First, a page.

Despite just how impressive a job they've done with this there are still source issues that can't be resolved - for all the cleaning up of damage done, the original cinematography does leave a couple of sequences slightly softer than others, perhaps through the natural lighting in the scene. Still, it's a near-perfect example of what you can do with classic material from over half a century ago, lovingly restored with 4K tech, cleaned up and presented with superior texture, clarity and contrast. In those terms, it's both reference and demo through and through.
Sound QualityArrow open up The Apartment with an option over aural tracks, delivering a strong DTS-HD Master Audio 5.1 remix that provides a broader sonic accompaniment for the film, but also offering up an more conventional uncompressed Linear PCM 1.0 mono alternative that is more faithful to the original sound design. Both are excellent.
The best the film has likely ever sounded, with a choice of 5.1 and mono
Dialogue remains keenly prioritised across the frontal array in both affairs, but whilst the mono track presents most of its key elements with front dominance, the 5.1 remix does encourage the surrounds to get in on the action, mostly for the sake of the engaging score that keeps things buoyant but still emotionally resonant. Effects are notional, but the bustling office and busy city streets offer some semblance of atmospherics. Certainly it's the best the film has likely ever sounded and impresses much like the video presentation.
ExtrasOnce again Arrow have delivered the goods on the extras front, presenting The Apartment in a lavish package that provides a bounty of both new and previously available extra features, all of which will likely engage and entertain fans.
Headlined by film historian Bruce Block's Audio Commentary, which has been featured on previous releases, we also get the original half-hour 2007 Making-of Featurette, Inside The Apartment, which provides a warm overview of the film, its significance and impact, and its place in Wilder's fantastic oeuvre. There's also a 2007 Featurette on Jack Lemmon, Magic Time - The Art of Jack Lemmon, which runs just short of a quarter of an hour and looks behind the fantastic actor and his fabulous career.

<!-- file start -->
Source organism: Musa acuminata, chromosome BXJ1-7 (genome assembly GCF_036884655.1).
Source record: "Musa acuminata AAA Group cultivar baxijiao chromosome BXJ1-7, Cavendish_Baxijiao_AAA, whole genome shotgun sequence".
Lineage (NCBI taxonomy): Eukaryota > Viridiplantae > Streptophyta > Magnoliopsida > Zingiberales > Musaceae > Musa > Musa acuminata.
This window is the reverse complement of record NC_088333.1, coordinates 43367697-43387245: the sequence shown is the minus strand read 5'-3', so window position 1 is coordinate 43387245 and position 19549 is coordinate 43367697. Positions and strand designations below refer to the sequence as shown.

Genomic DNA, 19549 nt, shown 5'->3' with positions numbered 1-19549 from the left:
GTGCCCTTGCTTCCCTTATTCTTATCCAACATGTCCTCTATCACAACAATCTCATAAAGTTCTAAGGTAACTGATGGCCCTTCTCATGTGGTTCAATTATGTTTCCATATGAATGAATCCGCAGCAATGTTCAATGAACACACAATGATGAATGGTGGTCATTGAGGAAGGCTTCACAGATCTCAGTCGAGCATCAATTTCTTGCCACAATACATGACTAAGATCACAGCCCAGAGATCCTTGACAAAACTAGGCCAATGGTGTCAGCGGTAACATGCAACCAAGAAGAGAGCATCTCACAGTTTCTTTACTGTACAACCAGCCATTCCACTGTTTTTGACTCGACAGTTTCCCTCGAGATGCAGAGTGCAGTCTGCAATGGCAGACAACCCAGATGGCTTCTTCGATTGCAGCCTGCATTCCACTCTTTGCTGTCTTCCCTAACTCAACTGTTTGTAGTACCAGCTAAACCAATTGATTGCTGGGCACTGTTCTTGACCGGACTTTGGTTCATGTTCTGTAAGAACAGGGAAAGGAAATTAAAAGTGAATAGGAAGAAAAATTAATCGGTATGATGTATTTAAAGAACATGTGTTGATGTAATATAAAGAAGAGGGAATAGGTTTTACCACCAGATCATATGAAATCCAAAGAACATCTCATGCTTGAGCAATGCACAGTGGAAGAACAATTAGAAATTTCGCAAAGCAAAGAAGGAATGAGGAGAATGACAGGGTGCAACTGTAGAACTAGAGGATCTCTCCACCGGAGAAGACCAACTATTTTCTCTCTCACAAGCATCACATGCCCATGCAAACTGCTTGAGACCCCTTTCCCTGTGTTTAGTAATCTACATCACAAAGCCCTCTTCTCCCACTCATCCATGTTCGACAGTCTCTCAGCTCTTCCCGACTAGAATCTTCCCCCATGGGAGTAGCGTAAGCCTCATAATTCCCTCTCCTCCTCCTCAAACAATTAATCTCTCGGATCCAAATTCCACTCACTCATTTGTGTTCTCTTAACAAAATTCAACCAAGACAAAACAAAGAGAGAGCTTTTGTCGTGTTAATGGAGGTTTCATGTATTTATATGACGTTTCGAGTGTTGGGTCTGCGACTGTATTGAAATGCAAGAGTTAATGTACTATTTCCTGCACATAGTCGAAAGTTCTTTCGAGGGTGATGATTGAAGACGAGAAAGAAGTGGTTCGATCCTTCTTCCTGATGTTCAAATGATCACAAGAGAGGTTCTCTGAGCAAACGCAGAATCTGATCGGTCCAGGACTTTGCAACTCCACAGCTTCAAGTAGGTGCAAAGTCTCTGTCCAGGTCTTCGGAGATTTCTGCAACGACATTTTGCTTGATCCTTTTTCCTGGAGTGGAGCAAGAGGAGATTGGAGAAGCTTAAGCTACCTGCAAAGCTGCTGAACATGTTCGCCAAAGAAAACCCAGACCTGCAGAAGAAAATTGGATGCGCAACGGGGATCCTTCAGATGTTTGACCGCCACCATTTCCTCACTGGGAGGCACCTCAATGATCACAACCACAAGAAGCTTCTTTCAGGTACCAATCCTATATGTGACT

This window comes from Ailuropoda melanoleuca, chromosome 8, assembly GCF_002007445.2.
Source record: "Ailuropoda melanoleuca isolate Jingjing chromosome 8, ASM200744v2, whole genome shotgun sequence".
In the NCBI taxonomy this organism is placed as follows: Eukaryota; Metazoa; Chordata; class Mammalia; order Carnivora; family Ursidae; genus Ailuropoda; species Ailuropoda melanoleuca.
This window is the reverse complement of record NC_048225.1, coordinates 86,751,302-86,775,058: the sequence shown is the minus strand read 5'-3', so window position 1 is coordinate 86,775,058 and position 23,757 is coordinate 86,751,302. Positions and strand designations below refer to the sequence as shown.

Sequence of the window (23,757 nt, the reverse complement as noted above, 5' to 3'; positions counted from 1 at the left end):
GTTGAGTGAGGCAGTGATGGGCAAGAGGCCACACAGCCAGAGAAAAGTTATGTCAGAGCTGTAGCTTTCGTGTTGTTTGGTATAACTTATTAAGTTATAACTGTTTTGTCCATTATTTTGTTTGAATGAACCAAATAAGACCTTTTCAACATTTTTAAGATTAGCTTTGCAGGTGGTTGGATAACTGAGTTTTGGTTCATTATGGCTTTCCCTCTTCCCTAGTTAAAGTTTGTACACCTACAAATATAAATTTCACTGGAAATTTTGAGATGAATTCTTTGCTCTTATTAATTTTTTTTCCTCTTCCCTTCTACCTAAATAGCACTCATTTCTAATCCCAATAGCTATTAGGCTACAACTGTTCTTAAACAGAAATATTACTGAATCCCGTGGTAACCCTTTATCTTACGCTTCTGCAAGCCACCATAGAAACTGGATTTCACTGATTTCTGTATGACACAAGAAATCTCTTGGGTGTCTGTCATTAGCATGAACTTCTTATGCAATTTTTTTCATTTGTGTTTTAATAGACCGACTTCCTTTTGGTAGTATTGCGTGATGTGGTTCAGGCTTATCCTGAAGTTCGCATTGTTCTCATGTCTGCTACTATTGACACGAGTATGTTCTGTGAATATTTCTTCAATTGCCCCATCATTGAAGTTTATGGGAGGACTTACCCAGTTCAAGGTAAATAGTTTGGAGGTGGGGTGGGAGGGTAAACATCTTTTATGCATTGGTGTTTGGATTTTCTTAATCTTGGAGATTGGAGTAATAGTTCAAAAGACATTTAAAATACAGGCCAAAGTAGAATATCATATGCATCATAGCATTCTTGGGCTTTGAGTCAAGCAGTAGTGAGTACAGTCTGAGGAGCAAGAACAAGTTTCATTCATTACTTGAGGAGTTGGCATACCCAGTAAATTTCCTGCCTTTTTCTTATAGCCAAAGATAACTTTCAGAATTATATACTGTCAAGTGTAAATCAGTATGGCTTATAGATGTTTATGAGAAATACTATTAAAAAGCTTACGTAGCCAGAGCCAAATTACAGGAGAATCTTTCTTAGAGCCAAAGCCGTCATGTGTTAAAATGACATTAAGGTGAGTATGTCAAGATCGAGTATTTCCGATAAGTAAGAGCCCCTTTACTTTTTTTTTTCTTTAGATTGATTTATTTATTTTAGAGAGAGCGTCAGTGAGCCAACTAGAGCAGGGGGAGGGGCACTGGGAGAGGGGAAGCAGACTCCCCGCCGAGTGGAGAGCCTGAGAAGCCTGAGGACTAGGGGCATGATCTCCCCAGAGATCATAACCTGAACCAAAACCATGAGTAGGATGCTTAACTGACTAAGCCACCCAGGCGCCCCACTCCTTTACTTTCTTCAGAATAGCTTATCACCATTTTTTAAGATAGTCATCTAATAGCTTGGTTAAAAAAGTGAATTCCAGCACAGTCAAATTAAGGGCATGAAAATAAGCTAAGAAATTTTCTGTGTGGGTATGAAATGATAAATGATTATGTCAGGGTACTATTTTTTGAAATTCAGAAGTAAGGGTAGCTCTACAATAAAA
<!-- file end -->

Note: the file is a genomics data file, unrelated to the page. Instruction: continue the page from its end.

Arrow deliver The Apartment in a lavish package
The new material is arguably more plentiful and impressive, though, with film historian Phillip Kemp's new appreciation and scene-specific Commentary offering an interesting counterpoint to Block's work, whilst The Flawed Couple is a new video essay looking at the partnership between Wilder and Lemmon. There's a new Interview with actress Hope Holiday, and an extended look at Wilder's career in the further Featurette Billy Wilder ABC. The package also offers up the original trailer, the original screenplay, and new artwork as well as a 150-page hardcover book too.
Blu-ray VerdictAn absolute masterpiece; a timeless classic that's utterly unmissable
Arrow's new 4K-remastered Region B UK Blu-ray release of The Apartment doesn't quite hit the film's 60th Anniversary, but is a landmark event nonetheless, with stunning video and audio and a fabulous selection of extra, all within a lavish package. If you've never seen the film, then now's the time to correct that.
Suggested retail price when reviewed: £24.99